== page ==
An Ohio State University study conducted on 24,884 college students from 60 institutions across the US shows that a third of college students think about leaving college due to financial problems. Moreover, 45% say they’re unlikely to come up with $400 for financial emergencies during the school year.

College student stress statistics - finance effect

16. 74% of students stress about their financial situation.

(The Ohio State University)

It seems that younger generations are also heavily affected by stress related to their financial situation. According to statistics on stress in college students, almost 75% of college students are stressed about their financial affairs. The study encompassed various profiles of students, including those at two-year and four-year private colleges and public institutions.

17. 43% of full-time undergraduate students take up jobs to put themselves through college.


As if demanding college coursework weren’t stressful enough, plenty of students in the US have to work to support themselves through college. On top of that, college student stress statistics indicate that 27% of full-time students have to work 20 or more hours per week. This affects their schedule, reducing the available time for their academic pursuits and increasing their stress levels.

18. 53% of students turn to loans as a way of financing their studies.

(The Ohio State University)

Another element that adds to the overall feeling of stress and anxiety is that more than half of college students are in debt. Paying the installments in time causes stress among college students, harming their academic success. Students need the money to fund tuition, housing, and even books and learning materials.

19. 34.3% of students neglect their studies because of the money they owe.

(The Ohio State University, Student Loan Hero)

The extent to which debt and financial uncertainty cause stress is astonishing. Currently, the total student loan debt in America is estimated at nearly $1.75 trillion, while the average loan debt of students who graduate was estimated to be around $28,400.

Health-Related Causes of College Stress Statistics 

20. 29.5% of students say medical problems affect their grades.


It can be hard to study and keep up with coursework when you are feeling under the weather. The range of diseases affecting students includes respiratory illnesses (13.3%), flu (4.5%) and stomach problems (3.6%).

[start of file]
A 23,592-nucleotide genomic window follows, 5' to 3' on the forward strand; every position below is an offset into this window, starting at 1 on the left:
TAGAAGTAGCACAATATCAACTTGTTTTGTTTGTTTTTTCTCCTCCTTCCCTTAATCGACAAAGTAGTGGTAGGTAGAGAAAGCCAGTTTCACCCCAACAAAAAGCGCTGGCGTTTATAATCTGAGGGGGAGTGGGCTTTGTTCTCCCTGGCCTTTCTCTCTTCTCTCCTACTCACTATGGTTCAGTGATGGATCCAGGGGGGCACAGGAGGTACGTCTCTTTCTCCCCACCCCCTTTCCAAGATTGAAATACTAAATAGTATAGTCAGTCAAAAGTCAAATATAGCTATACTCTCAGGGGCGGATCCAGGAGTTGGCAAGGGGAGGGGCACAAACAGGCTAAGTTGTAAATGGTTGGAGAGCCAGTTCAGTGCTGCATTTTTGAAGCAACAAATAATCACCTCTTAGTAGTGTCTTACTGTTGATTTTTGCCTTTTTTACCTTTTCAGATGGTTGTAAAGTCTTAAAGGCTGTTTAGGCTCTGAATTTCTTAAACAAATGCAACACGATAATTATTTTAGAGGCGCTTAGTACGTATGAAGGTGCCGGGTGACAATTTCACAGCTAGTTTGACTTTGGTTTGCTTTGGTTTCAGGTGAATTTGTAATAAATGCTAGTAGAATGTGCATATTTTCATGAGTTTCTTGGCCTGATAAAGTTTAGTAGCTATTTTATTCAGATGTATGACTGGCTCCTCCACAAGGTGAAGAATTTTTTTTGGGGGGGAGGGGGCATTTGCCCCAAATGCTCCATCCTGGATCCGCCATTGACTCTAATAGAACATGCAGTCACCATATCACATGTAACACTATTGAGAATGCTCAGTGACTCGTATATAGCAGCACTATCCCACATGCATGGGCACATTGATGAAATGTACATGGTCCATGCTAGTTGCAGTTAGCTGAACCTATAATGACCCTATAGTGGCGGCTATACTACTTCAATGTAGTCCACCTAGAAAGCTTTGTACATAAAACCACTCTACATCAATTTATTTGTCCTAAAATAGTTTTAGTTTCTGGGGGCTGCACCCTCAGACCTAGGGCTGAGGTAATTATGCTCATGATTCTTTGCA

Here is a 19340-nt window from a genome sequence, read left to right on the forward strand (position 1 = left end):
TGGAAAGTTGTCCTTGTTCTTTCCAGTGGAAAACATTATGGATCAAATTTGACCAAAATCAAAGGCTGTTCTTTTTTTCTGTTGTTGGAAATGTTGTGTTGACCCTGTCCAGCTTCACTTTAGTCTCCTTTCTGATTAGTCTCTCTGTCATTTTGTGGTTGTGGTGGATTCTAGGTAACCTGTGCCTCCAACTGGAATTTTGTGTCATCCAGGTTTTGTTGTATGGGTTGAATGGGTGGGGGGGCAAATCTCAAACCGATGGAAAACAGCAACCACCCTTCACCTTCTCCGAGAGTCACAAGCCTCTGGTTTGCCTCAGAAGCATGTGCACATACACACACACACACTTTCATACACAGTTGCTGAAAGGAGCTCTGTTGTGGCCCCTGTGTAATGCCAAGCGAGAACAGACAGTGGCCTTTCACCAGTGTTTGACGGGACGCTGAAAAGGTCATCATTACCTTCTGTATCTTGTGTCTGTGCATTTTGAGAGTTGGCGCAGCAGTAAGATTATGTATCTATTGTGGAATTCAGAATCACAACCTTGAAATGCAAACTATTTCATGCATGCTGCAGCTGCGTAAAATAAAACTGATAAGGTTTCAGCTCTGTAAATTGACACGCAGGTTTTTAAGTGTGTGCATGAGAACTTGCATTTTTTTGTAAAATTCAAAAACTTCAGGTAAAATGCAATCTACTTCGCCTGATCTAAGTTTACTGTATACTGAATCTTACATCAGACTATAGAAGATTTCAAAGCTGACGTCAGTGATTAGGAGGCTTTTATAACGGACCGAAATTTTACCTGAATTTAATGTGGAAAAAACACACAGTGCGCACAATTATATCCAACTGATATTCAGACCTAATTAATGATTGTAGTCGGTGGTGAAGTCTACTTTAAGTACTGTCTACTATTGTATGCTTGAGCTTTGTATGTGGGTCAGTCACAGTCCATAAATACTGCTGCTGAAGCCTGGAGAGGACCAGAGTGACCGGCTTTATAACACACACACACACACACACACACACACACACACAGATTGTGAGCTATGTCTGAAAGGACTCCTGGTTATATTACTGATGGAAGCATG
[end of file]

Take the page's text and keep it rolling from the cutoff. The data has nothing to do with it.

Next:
21. 39.1% of college students in the US report feeling well-rested for only one or two days a week.


The results of a recent study on stress among college students reveal that less than half of students take enough rest: almost 40% of them feel rested for only one or two days, while 19.5% say they don’t feel rested throughout the whole week.

In fact, only 9% of students sleep well at night, while 32.4% say they feel rested between three and five days a week. This stress-related burnout can have a tremendous impact on their academic performance.  

Student Stress Statistics — The Impact of Excessive Stress

Known as our “fight or flight” response, stress is an instinctive reaction that can be either positive or negative. When it comes to the positive aspects of stress in college, students can improve their productivity when they’re under pressure. Nonetheless, the negative aspects of stress often outweigh the positive ones.

Various symptoms can appear due to being under prolonged exposure to stressful situations, including hypertension, headache, or lack of concentration. Excessive stress can impact students’ mental health and even lead to suicidal thoughts. Therefore, it’s essential to recognize the most significant stressors, develop proper coping mechanisms to deal with anxiety and stress, and ask for help if needed.